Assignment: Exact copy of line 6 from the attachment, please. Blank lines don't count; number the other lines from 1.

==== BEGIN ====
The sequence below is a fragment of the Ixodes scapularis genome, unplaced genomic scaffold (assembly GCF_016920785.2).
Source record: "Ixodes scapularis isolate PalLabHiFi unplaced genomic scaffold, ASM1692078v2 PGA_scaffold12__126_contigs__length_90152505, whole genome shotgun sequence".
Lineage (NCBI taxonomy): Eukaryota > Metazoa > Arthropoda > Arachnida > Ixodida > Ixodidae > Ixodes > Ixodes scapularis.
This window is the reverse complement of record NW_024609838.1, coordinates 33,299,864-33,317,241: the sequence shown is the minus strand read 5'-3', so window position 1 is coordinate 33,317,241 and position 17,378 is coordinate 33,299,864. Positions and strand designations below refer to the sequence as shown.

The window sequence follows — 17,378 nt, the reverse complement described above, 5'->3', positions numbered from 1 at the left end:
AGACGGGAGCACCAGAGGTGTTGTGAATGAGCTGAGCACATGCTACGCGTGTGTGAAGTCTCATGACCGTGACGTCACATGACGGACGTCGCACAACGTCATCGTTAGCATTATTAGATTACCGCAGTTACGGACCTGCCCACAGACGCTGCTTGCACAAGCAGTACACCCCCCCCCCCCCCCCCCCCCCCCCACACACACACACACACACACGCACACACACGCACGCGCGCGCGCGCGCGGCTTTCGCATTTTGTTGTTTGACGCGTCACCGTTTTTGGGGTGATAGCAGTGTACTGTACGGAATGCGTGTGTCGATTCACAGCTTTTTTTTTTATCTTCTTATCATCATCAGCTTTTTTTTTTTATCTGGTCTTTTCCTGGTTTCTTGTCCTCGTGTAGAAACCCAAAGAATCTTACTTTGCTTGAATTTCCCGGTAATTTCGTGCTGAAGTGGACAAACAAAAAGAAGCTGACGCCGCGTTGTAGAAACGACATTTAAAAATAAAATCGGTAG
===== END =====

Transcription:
AGACGGGAGCACCAGAGGTGTTGTGAATGAGCTGAGCACATGCTACGCGTGTGTGAAGTCTCATGACCGTGACGTCACATGACGGACGTCGCACAACGTCATCGTTAGCATTATTAGATTACCGCAGTTACGGACCTGCCCACAGACGCTGCTTGCACAAGCAGTACACCCCCCCCCCCCCCCCCCCCCCCCCACACACACACACACACACACGCACACACACGCACGCGCGCGCGCGCGCGGCTTTCGCATTTTGTTGTTTGACGCGTCACCGTTTTTGGGGTGATAGCAGTGTACTGTACGGAATGCGTGTGTCGATTCACAGCTTTTTTTTTTATCTTCTTATCATCATCAGCTTTTTTTTTTTATCTGGTCTTTTCCTGGTTTCTTGTCCTCGTGTAGAAACCCAAAGAATCTTACTTTGCTTGAATTTCCCGGTAATTTCGTGCTGAAGTGGACAAACAAAAAGAAGCTGACGCCGCGTTGTAGAAACGACATTTAAAAATAAAATCGGTAG